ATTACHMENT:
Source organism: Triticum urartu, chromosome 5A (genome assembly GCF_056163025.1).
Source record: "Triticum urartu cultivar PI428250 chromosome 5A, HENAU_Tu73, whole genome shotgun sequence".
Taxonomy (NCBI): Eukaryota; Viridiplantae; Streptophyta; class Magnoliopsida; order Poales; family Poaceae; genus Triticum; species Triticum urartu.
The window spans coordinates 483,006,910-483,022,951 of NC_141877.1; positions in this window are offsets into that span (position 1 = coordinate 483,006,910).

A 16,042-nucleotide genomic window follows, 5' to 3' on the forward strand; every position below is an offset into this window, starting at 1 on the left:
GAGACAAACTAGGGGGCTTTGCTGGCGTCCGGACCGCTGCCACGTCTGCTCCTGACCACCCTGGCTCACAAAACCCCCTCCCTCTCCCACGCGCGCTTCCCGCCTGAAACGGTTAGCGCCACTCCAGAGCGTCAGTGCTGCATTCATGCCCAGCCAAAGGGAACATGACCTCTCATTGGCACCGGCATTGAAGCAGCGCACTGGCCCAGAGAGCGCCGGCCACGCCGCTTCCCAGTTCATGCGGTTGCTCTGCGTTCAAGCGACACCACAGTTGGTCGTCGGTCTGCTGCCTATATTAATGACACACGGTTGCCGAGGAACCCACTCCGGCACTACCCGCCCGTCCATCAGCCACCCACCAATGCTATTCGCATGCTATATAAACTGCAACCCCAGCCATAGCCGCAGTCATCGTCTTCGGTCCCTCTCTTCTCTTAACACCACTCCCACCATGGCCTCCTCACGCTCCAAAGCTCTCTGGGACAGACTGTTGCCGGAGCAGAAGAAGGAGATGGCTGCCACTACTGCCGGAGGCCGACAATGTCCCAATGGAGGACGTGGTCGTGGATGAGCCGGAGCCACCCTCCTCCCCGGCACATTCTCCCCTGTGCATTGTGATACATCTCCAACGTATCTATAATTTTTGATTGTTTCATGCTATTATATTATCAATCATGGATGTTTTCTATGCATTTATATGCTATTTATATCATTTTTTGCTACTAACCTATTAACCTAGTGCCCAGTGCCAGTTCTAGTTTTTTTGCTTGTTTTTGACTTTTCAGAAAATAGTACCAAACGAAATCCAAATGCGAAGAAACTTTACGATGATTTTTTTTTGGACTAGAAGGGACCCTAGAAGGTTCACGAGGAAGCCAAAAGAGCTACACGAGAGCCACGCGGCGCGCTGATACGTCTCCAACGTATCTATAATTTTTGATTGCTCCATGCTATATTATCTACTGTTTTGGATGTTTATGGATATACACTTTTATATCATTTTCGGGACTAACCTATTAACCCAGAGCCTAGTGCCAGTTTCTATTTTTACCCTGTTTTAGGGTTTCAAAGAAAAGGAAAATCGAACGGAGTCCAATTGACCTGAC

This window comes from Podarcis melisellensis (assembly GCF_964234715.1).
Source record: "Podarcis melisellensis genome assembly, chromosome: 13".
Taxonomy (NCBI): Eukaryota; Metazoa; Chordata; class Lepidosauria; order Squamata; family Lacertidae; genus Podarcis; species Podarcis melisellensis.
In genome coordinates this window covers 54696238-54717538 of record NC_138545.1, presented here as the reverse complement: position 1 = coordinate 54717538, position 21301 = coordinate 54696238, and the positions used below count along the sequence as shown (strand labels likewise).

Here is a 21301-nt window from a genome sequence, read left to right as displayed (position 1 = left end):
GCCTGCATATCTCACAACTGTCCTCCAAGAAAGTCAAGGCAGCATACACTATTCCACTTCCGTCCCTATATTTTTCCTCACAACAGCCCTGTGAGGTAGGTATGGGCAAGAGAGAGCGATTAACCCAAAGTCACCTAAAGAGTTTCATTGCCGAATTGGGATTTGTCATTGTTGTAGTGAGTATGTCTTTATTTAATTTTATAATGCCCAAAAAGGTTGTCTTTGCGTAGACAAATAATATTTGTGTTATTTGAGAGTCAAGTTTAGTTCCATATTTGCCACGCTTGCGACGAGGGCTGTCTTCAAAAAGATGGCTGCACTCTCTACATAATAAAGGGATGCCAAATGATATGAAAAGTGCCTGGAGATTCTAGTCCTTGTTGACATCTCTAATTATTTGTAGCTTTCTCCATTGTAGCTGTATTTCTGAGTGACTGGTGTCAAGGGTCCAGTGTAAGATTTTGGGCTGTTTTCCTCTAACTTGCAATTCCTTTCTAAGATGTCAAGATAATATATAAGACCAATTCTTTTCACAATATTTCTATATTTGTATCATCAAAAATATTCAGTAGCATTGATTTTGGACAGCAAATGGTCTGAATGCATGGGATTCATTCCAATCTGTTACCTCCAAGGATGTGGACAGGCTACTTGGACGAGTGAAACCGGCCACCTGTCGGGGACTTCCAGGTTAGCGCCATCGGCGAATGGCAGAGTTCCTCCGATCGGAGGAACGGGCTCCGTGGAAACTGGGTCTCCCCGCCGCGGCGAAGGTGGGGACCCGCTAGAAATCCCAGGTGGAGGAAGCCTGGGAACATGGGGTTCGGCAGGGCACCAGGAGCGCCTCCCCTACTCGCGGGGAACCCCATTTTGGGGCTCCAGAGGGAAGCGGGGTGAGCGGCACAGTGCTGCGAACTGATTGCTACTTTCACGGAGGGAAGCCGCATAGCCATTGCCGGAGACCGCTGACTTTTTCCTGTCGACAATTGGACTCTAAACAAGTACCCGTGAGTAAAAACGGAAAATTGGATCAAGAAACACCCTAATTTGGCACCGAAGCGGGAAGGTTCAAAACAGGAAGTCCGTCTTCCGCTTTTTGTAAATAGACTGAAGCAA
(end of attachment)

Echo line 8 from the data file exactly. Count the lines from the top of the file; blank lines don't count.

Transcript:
Source record: "Podarcis melisellensis genome assembly, chromosome: 13".